Does inflation affect FDI?
While inflation rates are rising, spooking commodity and equity markets, the impact inflation might have on FDI levels is still uncertain.
In theory, high levels of inflation might cause a downturn in foreign investments, as high levels of inflation can lead to a depreciation of the local currency, risking reductions in the value of assets pegged to the local currency relative to foreign currencies.
The rapid and unpredictable price increases that come with high levels of inflation may also increase friction within the operations of businesses, as businesses will need to frequently update product prices and wage costs.
However, moderate levels of inflation could be beneficial to foreign direct investors. Moderate levels of inflation may help promote domestic growth, leading to reduced values of debts to suppliers and increased levels of competition in exports.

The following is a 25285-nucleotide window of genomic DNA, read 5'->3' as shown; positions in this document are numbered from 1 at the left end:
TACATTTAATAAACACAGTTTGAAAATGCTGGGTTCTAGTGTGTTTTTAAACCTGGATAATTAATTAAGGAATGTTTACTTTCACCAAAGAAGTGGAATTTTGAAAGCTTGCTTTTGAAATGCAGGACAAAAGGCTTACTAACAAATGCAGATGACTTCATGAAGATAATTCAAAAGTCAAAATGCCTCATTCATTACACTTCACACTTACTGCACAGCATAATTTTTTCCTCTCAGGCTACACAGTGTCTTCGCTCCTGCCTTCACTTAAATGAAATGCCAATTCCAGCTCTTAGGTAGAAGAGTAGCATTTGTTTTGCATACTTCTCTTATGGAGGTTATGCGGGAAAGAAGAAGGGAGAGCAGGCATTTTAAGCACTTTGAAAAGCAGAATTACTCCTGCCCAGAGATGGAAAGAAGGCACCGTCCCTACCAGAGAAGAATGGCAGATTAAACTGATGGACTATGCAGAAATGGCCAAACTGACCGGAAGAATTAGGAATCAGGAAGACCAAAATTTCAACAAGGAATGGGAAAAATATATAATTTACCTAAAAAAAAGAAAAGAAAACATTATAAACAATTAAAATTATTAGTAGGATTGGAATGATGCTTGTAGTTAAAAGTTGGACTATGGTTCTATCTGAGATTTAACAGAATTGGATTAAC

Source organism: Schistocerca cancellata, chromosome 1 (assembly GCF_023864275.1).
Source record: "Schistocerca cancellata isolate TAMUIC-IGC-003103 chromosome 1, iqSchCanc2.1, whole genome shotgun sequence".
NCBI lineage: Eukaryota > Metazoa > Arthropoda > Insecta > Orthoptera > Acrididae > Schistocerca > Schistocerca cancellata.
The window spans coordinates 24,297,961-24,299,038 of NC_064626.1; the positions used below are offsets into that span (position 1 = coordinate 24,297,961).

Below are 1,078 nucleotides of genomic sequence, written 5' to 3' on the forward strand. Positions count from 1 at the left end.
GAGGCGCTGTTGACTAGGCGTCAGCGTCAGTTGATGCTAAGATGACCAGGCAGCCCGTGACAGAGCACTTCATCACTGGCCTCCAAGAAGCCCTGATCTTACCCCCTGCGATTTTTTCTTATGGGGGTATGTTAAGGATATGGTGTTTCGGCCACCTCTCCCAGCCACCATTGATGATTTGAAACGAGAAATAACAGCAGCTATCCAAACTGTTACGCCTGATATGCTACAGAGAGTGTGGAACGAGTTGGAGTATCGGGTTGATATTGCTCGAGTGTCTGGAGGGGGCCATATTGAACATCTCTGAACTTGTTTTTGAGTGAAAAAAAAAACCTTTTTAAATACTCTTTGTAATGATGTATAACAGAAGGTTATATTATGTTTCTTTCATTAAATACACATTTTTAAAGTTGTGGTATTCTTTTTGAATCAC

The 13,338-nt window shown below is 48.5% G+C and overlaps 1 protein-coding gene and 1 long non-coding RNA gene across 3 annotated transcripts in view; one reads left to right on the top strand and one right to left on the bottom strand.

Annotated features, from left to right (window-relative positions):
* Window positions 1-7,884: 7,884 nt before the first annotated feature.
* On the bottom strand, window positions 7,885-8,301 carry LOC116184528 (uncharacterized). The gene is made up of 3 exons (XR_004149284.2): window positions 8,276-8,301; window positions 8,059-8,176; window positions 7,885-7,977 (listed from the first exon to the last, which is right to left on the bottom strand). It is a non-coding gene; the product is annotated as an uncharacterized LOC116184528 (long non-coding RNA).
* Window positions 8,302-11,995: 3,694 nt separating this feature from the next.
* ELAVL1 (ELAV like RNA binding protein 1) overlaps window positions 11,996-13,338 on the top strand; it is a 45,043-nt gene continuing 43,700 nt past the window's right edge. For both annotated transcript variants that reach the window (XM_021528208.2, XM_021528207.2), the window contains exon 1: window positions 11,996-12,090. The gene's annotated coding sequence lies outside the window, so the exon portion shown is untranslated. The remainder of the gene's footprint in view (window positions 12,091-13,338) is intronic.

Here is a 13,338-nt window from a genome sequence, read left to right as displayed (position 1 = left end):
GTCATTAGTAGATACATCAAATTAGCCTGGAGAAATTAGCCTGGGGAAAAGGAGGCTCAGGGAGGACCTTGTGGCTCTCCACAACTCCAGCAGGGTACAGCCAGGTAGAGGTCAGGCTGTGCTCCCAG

Attempts from experts to identify the effect of inflation on FDI have frequently produced mixed and contradictory results. These differences in results are likely since the effect of inflation on FDI varies with the nature of the host economy and its current level of inflation. While studies have shown coincidences of high inflation and low FDI versus the low inflation and high FDI inflows, there is not conclusive evidence that isolates inflation as the sole variable affecting FDI flows. As inflation will affect the entire economy, as such the relationship between inflation and FDI flows is influenced by other variables.